Taylor Wong by way of Jing Wong. Kung Fu vs. Acrobatic is a parody update of Buddha's Palm in true Jing Wong style. Don't expect classy film making or high brow comedy, but when you're in the mood for some goofy, nonsensical Hong Kong silliness then this film has you covered.
In an attempt to smuggle contraband into Hong Kong, Charles and Chi find themselves in a secret cave where they wake up a princess and a dark martial artist trapped there for centuries. The duo gets magical powers which they use gratuitously, but when the evil master follows them back to Hong Kong they need to step up and save their loved ones.
The effects are absolutely dire and performances are well over the top, but Andy Lau, Pak-Cheung Chan and Joey Wang have good chemistry and the comedy is delightfully daft. The pacing is insane and the film is completely unpredictable, which makes for 100 minutes of solid entertainment. A pleasant surprise.
Worthy but flawed
Taylor Wong made a name for himself making grittier action flicks, but in true Hong Kong fashion he also branched out to other genres. Fantasy Romance is one of the most apt film titles ever, as it is in fact a fantasy/romance flick, with some comedy to boot. It's clearly not Wong's strong point, but it's entertaining enough.
Shing is a mangaka who draws fantasy novels. On his way to his publisher he nearly crashes his car, but instead of hitting a wall he crosses over into another dimension. There he meets a ghost who looks an awful lot like the woman from his comics. She follows him into the real world, but Shing isn't too pleased with her attention.
With Tony Leung and Joey Wang there's some solid acting talent present, but since this is a comedy they're not really able to show it. The comedy isn't great and the plot is pretty basic too, but the fantasy elements are executed quite well and the pacing is solid. Just a bit of mindless entertainment, certainly not Wong's best, but not bad for someone who usually does action films.
This was a pretty basic but decent Hong Kong crime flick. Filmed back to back with its sequel, the film is basically a setup for the more explosive (and better) second part. Still, with actors like Yun-Fat Chow and Andy Lau running around and Taylor Wong behind the camera, I expected a bit more.
I had already seen the sequel (not knowing it was a sequel, for some reason the English title is Tragic Hero), but that rarely matters with films like these. The plot and stories are pretty much always the same anyway. Crime bosses fighting for survival, young kids rising through the ranks, a bit of betrayal and some hefty shootouts.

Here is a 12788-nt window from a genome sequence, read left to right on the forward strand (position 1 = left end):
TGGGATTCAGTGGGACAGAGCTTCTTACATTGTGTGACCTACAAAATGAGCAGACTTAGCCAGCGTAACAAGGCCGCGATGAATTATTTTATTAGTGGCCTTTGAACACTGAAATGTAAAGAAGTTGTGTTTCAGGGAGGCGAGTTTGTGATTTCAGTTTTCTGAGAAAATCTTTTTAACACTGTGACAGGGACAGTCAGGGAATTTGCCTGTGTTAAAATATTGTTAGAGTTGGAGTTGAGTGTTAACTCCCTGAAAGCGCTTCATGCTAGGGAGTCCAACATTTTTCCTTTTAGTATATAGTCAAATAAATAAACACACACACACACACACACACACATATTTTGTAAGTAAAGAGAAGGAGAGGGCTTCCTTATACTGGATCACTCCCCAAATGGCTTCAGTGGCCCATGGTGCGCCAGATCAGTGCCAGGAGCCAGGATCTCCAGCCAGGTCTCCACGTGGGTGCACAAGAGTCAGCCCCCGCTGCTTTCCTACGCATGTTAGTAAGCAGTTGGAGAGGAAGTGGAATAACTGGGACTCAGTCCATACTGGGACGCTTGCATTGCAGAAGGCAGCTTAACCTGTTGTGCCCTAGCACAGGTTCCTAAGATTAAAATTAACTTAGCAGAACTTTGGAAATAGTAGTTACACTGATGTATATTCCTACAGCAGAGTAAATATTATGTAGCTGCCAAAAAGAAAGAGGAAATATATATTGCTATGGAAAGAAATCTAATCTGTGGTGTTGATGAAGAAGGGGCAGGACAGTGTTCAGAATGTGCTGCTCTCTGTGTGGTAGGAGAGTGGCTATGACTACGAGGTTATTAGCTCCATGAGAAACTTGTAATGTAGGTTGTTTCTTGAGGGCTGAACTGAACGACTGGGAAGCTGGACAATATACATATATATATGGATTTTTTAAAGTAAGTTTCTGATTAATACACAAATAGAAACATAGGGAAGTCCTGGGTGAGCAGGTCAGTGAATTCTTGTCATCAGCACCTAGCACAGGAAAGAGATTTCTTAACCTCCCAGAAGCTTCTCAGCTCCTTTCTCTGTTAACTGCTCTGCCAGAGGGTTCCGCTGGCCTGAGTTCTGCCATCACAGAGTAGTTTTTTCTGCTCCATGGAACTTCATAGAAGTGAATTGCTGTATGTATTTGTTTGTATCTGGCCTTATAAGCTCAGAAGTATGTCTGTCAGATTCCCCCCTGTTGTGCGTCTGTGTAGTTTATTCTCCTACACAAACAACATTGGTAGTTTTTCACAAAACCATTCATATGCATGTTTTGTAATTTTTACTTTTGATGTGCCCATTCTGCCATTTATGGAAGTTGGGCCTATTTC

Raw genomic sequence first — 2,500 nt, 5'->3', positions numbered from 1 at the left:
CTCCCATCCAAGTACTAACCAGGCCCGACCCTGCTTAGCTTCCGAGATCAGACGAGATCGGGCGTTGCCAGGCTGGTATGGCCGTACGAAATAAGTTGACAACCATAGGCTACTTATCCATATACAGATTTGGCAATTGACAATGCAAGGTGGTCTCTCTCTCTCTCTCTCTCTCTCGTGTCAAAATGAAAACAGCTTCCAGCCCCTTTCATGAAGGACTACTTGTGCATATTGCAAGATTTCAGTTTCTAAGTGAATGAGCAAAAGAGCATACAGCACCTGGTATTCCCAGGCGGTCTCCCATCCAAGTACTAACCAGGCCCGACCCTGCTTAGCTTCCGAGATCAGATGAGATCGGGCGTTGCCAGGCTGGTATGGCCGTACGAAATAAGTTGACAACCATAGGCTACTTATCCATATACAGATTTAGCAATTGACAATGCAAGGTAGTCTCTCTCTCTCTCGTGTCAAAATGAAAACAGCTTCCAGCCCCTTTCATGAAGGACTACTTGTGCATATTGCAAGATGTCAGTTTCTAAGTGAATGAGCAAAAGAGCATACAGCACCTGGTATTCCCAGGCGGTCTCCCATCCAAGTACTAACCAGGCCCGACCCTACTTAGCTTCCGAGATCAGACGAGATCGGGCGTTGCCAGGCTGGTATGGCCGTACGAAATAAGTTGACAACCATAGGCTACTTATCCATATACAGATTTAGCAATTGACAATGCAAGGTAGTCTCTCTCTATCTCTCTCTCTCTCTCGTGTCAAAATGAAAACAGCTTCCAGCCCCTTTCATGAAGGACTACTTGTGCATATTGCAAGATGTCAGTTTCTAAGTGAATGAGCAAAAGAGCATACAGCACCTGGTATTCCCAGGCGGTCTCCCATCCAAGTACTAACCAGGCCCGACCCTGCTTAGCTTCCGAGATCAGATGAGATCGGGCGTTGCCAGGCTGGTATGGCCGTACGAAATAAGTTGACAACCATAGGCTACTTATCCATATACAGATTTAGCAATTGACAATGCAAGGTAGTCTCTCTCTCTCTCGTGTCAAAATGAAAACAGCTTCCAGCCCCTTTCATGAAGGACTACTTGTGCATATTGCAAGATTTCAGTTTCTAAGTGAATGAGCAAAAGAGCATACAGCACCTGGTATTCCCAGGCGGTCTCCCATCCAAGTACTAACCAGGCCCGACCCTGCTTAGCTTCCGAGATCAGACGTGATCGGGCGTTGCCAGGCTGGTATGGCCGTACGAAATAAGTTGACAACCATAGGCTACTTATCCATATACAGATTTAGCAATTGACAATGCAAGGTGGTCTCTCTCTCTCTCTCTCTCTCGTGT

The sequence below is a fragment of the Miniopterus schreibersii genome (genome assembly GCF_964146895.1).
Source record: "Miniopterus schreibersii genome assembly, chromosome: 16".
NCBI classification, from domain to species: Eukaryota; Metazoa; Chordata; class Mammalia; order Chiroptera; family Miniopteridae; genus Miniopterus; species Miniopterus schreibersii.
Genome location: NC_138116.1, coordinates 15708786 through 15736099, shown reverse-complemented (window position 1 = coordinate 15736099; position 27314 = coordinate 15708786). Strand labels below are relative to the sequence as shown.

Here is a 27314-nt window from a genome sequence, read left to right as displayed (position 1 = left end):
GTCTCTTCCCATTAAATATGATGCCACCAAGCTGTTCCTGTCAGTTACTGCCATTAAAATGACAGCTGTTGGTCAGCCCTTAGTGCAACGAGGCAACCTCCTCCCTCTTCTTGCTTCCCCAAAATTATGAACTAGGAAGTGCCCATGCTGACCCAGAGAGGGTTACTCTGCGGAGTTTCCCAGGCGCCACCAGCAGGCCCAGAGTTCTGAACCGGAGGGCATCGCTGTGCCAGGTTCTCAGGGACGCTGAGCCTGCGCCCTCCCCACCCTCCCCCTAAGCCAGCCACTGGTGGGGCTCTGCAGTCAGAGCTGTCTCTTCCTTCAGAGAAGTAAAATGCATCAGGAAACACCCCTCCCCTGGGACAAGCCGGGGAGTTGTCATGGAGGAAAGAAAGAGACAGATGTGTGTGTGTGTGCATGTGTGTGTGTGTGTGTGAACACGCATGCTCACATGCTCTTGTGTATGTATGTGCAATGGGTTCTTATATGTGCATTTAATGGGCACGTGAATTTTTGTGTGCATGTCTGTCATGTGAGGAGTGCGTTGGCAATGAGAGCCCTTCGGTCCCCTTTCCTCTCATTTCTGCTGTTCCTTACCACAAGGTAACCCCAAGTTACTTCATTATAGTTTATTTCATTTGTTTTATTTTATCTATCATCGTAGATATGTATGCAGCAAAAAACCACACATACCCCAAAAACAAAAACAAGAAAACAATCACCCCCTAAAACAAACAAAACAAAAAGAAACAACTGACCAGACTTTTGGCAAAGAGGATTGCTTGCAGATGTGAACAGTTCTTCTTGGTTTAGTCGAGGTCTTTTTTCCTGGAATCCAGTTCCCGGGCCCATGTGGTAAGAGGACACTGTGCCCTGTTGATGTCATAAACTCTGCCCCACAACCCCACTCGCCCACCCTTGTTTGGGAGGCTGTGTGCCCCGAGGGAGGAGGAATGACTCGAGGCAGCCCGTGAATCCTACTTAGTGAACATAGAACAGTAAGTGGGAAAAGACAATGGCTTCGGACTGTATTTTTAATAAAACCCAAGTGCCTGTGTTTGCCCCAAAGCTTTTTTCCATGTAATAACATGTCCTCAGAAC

Performances are solid, though Lau steals the show. The action is decent but there isn't too much of it. And Taylor Wong plays nice, keeping his tendency to go over-the-top under wraps. The film's a bit long maybe, especially as it doesn't offer much in the way of originality, overall though it was pretty solid filler.
Pretty flimsy and cheesy comedy, not quite the film you'd expect from Taylor Wong. But the film is surprisingly upbeat and frivolous, making it a very each watch. It's also quite short and doesn't dwell too long on its drama. Definitely not the best film Wong has made, but it's somewhat decent filler, which is more than I expected.
Casino Raiders spin-off, though marketed as a sequel. Hong Kong franchises can get confusing. Expect more Jing Wong gambling fun, only with a sharper action edge, kudos to the direction of Taylor Wong. The mix doesn't really work that well though and mediocre performances drag the film further down.
One of Taylor Wong's earlier films. Not the most famous Hong Kong director around, probably because he directed some Cat III work that kept him out of the eye of the mainstream. But like Herman Yau, Wong's films offered a nice alternative to the clean, prim entertainment that dominated the Hong Kong market.
The story revolves around a couple of Mainland Chinese folk who come to Hong Kong, hoping to find a better life there. A very popular subject among directors who want to stray from the beaten path. When they can't land a job, it's no surprise they end up trying making a living by working a local crime boss.
The performances are pretty basic, the cinematography is crude, and the plot is extremely predictable. It's a pretty generic Hong Kong crime flick in many ways, except that Wong doesn't shy away from blood and nudity. These grittier moments stand out, but they can't really save the film.
A bland courtroom thriller. Hong Kong has a film industry with strengths and weaknesses and serious drama isn't one of its strengths, certainly not when handled by one of its second-tier genre directors. Taylor Wong's The Truth is for completists and extreme fans of courtroom dramas only.
The pairing of Wong and Andy Lau looked promising on paper, but the dramatic backstory (Lau's an orphan who becomes a lawyer, reconnects with his birth mother and ends up defending her in court) is garish and Wong's execution is stale and lifeless, depriving the film of an emotional core.
At almost two hours the running time is excessive too. The court scenes are sluggish and uneventful, performances lack weight and the cinematography is comatose. It's a complete misfire, a surprisingly dim film from one of Hong Kong's more energetic and daring B-film directors. A big disappointment.